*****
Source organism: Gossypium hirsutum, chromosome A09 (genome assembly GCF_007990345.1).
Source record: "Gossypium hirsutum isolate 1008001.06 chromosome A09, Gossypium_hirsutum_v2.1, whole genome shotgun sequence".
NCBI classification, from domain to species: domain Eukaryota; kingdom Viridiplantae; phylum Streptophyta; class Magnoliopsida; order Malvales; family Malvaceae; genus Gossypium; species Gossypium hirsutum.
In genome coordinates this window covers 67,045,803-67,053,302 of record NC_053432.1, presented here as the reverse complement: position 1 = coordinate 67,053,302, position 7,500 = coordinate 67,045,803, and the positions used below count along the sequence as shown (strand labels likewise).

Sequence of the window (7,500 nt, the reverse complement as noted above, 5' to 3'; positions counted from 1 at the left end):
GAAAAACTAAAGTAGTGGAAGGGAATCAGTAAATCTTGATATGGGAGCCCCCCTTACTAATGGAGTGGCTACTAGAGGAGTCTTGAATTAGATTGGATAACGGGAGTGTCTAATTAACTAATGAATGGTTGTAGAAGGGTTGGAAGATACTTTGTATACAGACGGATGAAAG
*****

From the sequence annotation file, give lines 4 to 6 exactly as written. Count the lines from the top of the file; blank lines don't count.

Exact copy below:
In genome coordinates this window covers 67,045,803-67,053,302 of record NC_053432.1, presented here as the reverse complement: position 1 = coordinate 67,053,302, position 7,500 = coordinate 67,045,803, and the positions used below count along the sequence as shown (strand labels likewise).

Sequence of the window (7,500 nt, the reverse complement as noted above, 5' to 3'; positions counted from 1 at the left end):
GAAAAACTAAAGTAGTGGAAGGGAATCAGTAAATCTTGATATGGGAGCCCCCCTTACTAATGGAGTGGCTACTAGAGGAGTCTTGAATTAGATTGGATAACGGGAGTGTCTAATTAACTAATGAATGGTTGTAGAAGGGTTGGAAGATACTTTGTATACAGACGGATGAAAG